The "flipped classroom"—which switches the order of classroom instruction and homework—is the latest education craze. Instead of receiving in-class lectures from a teacher, students watch a video lesson on YouTube. The next day, they head to school and do homework under the teacher's supervision. Flipped classroom advocates say the model is more effective because students have their teachers and peers with them to give them feedback when they encounter problems with homework.
But there's a major flaw in this innovative model: the nation still has a tremendous digital divide. Uruguay ranks ahead of the United States in laptop distribution. Maine is the only state to make a significant investment toward ensuring all students even have the computer technology they'd need to watch videos at home. And even giving students laptops doesn't mean they can access the internet at home. With poverty skyrocketing, some families simply can't afford it. True, Chicago partnered with Comcast to give give internet access to low-income families this year, but that kind of effort is still the exception.
Good teachers don't spend in-class time giving old-school, boring lectures while students passively sit at their desks, trying to avoid falling asleep. Savvy educators know lectures aren't a recipe for student success, and they mix up their approaches accordingly—sharing a small amount of information in an interactive, engaging manner, while incorporating multimedia and discovery-based approaches.
The other element left out of the flipped classroom discussion is that watching a video is no more active or engaging than reading a textbook. And what happens when a high school student is assigned videos from all six of her classes? Do we really expect students to watch two or three hours of videos at night?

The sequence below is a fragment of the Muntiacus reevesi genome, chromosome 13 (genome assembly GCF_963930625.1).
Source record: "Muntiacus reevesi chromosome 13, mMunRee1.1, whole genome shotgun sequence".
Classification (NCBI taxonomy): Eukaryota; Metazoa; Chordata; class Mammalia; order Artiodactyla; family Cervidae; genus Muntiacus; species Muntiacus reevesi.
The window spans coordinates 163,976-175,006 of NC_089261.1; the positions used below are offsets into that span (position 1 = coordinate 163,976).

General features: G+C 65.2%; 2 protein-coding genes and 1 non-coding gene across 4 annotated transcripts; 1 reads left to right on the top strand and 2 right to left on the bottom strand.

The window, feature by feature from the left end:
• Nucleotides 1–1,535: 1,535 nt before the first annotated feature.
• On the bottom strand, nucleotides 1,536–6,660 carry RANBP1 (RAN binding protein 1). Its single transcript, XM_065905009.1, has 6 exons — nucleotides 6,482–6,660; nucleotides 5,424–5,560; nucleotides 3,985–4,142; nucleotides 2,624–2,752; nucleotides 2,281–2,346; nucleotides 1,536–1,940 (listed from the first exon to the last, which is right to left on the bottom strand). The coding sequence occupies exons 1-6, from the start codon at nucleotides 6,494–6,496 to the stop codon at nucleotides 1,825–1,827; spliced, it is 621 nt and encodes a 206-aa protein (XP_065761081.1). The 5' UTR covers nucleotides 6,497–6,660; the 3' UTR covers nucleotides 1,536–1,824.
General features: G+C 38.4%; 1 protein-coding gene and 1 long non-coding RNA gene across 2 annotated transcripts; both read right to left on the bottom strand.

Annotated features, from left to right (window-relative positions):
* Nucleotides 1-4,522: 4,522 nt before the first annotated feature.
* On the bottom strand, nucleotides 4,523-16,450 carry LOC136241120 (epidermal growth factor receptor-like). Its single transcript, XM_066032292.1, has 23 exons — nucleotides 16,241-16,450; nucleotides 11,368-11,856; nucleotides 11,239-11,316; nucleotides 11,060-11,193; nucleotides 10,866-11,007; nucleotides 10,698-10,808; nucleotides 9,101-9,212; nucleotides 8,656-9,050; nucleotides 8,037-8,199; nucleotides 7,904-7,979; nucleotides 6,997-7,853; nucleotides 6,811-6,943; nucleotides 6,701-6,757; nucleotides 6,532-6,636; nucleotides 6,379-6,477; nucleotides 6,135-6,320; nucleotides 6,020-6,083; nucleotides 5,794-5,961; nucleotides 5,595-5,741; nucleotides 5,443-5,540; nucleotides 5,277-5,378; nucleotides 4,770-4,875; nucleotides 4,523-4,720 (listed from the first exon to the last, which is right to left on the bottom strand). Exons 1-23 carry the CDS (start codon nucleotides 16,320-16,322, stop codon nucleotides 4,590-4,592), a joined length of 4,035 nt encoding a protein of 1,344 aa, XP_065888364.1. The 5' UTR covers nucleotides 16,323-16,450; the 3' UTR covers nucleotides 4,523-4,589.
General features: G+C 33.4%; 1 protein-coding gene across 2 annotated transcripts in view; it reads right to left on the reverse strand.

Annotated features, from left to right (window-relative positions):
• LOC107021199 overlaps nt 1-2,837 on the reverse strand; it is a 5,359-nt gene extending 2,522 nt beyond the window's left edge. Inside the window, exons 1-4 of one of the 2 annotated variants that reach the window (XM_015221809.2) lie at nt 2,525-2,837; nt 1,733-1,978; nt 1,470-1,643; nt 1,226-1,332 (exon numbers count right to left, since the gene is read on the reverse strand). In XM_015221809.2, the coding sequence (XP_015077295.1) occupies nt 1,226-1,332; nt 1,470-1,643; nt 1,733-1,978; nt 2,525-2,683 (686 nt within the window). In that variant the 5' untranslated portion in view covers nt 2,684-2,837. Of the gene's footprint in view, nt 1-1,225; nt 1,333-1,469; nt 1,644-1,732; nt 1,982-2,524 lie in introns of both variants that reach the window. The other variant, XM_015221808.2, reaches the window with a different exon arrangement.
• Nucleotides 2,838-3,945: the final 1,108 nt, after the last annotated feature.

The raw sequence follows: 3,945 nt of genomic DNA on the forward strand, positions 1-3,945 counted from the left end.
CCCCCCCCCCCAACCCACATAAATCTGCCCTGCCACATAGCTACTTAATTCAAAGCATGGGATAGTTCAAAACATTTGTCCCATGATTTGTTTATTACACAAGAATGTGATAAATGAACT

And while the flipped model emphasizes doing homework in an environment where students can seek help, practicing solo is designed to be a skills check, not students' first exposure to the material. If students don't yet understand a concept, they shouldn't have it assigned as homework. Of course, it would be easier for teachers to adjust instruction to meet individual students' needs if budget cuts hadn't created larger class sizes and axed teacher assistant positions from schools.
That's not to say that using videos to supplement teaching is a bad idea. Teachers are already identifying students that need extra help and using videos, podcasts, and other media to meet academic needs. But just as someone can go to a library every day and never learn how to read, students need someone to facilitate their learning: a teacher.
At a time when teachers are often thought of as the problem in schools, replacing them with videos may seem like an easy solution. But if a student has a question about a lesson, a video can't give her an answer. And, as many times as I've watched my own kids practice concepts with videos or other learning tools, I've never heard them say they loved them. The teachers who've made a difference in their lives are beloved. And that's enough to convince me they'll never be replaced by YouTube.